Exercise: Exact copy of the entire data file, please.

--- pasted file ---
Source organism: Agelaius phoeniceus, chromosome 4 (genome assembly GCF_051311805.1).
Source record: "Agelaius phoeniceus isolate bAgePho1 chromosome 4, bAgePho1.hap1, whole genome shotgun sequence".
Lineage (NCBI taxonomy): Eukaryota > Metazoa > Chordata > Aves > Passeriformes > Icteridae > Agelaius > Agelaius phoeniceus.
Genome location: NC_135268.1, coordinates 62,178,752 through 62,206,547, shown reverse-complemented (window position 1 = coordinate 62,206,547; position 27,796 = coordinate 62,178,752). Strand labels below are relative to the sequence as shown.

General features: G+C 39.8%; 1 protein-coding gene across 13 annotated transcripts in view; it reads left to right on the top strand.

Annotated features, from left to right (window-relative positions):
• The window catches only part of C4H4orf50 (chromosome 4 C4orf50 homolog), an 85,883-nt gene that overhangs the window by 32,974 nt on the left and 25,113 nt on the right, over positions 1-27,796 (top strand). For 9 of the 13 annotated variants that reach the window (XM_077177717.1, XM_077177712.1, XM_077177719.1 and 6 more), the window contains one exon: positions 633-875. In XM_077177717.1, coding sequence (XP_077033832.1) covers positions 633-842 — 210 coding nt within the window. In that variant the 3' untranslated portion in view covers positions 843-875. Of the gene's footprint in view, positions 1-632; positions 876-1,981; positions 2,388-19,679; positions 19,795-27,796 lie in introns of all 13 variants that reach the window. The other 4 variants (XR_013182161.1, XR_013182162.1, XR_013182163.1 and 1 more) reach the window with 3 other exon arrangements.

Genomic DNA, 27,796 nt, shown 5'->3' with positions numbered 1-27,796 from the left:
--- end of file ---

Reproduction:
Source organism: Agelaius phoeniceus, chromosome 4 (genome assembly GCF_051311805.1).
Source record: "Agelaius phoeniceus isolate bAgePho1 chromosome 4, bAgePho1.hap1, whole genome shotgun sequence".
Lineage (NCBI taxonomy): Eukaryota > Metazoa > Chordata > Aves > Passeriformes > Icteridae > Agelaius > Agelaius phoeniceus.
Genome location: NC_135268.1, coordinates 62,178,752 through 62,206,547, shown reverse-complemented (window position 1 = coordinate 62,206,547; position 27,796 = coordinate 62,178,752). Strand labels below are relative to the sequence as shown.

General features: G+C 39.8%; 1 protein-coding gene across 13 annotated transcripts in view; it reads left to right on the top strand.

Annotated features, from left to right (window-relative positions):
• The window catches only part of C4H4orf50 (chromosome 4 C4orf50 homolog), an 85,883-nt gene that overhangs the window by 32,974 nt on the left and 25,113 nt on the right, over positions 1-27,796 (top strand). For 9 of the 13 annotated variants that reach the window (XM_077177717.1, XM_077177712.1, XM_077177719.1 and 6 more), the window contains one exon: positions 633-875. In XM_077177717.1, coding sequence (XP_077033832.1) covers positions 633-842 — 210 coding nt within the window. In that variant the 3' untranslated portion in view covers positions 843-875. Of the gene's footprint in view, positions 1-632; positions 876-1,981; positions 2,388-19,679; positions 19,795-27,796 lie in introns of all 13 variants that reach the window. The other 4 variants (XR_013182161.1, XR_013182162.1, XR_013182163.1 and 1 more) reach the window with 3 other exon arrangements.

Genomic DNA, 27,796 nt, shown 5'->3' with positions numbered 1-27,796 from the left: